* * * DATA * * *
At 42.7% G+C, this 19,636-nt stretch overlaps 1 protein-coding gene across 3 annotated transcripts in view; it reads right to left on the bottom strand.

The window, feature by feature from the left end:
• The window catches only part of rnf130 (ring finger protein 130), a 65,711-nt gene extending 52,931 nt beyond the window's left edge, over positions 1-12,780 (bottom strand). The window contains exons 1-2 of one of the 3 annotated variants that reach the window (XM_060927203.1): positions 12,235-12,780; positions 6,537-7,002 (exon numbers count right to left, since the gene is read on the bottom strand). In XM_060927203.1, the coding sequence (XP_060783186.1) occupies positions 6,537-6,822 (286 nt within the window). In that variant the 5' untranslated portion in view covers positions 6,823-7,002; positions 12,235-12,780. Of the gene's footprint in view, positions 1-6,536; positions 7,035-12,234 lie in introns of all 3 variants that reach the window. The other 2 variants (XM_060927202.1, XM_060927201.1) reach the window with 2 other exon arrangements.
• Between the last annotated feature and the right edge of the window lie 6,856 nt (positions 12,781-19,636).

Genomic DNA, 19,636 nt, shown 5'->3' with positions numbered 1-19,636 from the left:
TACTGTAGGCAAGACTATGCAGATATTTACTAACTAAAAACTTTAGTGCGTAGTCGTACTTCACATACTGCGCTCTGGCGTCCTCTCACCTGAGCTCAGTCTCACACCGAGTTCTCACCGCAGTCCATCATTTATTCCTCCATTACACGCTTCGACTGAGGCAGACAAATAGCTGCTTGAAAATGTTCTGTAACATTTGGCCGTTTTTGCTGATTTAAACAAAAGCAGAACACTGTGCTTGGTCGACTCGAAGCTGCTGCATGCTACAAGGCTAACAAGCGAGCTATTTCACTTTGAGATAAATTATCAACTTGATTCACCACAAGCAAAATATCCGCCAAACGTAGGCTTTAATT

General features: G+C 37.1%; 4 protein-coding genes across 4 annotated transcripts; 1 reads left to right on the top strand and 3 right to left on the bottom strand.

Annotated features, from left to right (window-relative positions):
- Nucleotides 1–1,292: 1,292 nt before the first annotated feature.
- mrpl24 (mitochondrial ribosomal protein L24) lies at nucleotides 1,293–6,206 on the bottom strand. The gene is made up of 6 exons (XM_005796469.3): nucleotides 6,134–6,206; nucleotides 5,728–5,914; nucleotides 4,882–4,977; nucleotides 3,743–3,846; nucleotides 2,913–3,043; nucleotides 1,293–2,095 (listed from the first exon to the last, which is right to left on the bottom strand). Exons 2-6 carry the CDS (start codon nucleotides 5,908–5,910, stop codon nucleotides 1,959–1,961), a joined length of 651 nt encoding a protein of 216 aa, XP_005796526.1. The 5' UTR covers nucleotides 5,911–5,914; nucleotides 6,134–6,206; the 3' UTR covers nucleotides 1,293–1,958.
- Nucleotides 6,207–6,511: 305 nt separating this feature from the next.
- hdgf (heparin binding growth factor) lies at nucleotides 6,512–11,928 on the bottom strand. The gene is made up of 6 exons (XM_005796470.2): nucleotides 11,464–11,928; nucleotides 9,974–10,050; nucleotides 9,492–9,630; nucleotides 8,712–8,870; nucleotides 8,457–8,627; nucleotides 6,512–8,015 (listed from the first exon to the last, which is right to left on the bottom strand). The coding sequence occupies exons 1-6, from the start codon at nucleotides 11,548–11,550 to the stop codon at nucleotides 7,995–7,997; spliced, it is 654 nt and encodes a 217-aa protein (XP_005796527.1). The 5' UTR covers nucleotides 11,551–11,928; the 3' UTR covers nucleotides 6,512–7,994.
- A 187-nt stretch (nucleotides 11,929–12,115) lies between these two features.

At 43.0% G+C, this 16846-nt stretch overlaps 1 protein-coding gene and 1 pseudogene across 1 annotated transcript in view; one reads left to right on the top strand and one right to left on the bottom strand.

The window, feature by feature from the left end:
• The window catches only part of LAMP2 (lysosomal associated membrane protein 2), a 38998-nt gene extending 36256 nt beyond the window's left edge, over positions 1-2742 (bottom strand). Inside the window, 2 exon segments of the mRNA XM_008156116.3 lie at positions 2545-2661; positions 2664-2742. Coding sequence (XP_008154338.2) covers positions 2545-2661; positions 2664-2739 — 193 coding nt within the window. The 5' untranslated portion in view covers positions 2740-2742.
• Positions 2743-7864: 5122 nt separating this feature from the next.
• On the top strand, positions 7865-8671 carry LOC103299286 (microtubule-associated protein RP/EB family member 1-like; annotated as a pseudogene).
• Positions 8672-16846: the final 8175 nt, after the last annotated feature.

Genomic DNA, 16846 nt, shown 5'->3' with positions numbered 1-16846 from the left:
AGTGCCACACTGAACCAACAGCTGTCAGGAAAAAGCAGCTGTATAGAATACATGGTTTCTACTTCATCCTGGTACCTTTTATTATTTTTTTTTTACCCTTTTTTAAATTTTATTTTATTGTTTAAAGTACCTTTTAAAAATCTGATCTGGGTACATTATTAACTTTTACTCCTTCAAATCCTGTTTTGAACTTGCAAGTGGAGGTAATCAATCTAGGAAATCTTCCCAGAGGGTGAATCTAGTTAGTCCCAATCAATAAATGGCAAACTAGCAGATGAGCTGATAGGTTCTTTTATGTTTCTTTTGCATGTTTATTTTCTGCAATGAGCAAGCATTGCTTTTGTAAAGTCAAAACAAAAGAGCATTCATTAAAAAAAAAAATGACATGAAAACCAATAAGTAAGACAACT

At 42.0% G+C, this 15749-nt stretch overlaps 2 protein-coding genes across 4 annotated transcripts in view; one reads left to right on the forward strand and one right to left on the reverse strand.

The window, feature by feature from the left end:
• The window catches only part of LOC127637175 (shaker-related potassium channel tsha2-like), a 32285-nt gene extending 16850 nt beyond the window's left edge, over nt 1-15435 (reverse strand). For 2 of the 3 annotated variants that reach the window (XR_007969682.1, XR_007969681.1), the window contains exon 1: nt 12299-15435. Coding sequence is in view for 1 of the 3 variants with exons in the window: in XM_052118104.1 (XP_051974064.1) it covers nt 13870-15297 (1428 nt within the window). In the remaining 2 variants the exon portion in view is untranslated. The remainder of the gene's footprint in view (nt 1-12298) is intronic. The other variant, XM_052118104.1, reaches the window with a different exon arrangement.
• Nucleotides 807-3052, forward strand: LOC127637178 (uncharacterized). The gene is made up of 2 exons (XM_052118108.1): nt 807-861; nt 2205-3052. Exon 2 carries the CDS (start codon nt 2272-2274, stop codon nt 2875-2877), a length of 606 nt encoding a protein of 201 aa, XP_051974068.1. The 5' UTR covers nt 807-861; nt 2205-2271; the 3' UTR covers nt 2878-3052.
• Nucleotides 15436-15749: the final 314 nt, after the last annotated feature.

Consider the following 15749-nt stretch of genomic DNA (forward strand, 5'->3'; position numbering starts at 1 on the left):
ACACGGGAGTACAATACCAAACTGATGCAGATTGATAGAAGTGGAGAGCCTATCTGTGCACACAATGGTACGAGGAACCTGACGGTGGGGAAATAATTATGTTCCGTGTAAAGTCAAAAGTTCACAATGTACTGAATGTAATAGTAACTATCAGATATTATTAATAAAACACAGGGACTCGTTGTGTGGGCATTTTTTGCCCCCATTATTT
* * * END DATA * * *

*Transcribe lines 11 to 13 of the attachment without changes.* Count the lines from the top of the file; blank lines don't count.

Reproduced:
- Nucleotides 6,207–6,511: 305 nt separating this feature from the next.
- hdgf (heparin binding growth factor) lies at nucleotides 6,512–11,928 on the bottom strand. The gene is made up of 6 exons (XM_005796470.2): nucleotides 11,464–11,928; nucleotides 9,974–10,050; nucleotides 9,492–9,630; nucleotides 8,712–8,870; nucleotides 8,457–8,627; nucleotides 6,512–8,015 (listed from the first exon to the last, which is right to left on the bottom strand). The coding sequence occupies exons 1-6, from the start codon at nucleotides 11,548–11,550 to the stop codon at nucleotides 7,995–7,997; spliced, it is 654 nt and encodes a 217-aa protein (XP_005796527.1). The 5' UTR covers nucleotides 11,551–11,928; the 3' UTR covers nucleotides 6,512–7,994.
- A 187-nt stretch (nucleotides 11,929–12,115) lies between these two features.